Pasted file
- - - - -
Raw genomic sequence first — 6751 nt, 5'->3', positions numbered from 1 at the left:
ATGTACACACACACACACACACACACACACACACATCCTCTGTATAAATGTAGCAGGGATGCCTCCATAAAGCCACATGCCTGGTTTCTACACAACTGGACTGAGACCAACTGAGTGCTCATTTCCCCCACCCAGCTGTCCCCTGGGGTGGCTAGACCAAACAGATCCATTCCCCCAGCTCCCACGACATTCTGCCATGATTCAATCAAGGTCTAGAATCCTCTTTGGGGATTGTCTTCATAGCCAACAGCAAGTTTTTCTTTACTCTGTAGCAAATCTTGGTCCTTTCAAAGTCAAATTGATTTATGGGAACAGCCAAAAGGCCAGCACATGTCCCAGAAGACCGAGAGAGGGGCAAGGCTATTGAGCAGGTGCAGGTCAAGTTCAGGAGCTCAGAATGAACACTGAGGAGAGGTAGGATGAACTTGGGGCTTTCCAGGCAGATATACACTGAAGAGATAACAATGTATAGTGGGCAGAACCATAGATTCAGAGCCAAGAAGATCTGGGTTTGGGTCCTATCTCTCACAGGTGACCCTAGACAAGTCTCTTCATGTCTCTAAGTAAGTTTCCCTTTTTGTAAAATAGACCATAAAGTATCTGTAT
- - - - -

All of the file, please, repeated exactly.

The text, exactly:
Raw genomic sequence first — 6751 nt, 5'->3', positions numbered from 1 at the left:
ATGTACACACACACACACACACACACACACACACATCCTCTGTATAAATGTAGCAGGGATGCCTCCATAAAGCCACATGCCTGGTTTCTACACAACTGGACTGAGACCAACTGAGTGCTCATTTCCCCCACCCAGCTGTCCCCTGGGGTGGCTAGACCAAACAGATCCATTCCCCCAGCTCCCACGACATTCTGCCATGATTCAATCAAGGTCTAGAATCCTCTTTGGGGATTGTCTTCATAGCCAACAGCAAGTTTTTCTTTACTCTGTAGCAAATCTTGGTCCTTTCAAAGTCAAATTGATTTATGGGAACAGCCAAAAGGCCAGCACATGTCCCAGAAGACCGAGAGAGGGGCAAGGCTATTGAGCAGGTGCAGGTCAAGTTCAGGAGCTCAGAATGAACACTGAGGAGAGGTAGGATGAACTTGGGGCTTTCCAGGCAGATATACACTGAAGAGATAACAATGTATAGTGGGCAGAACCATAGATTCAGAGCCAAGAAGATCTGGGTTTGGGTCCTATCTCTCACAGGTGACCCTAGACAAGTCTCTTCATGTCTCTAAGTAAGTTTCCCTTTTTGTAAAATAGACCATAAAGTATCTGTAT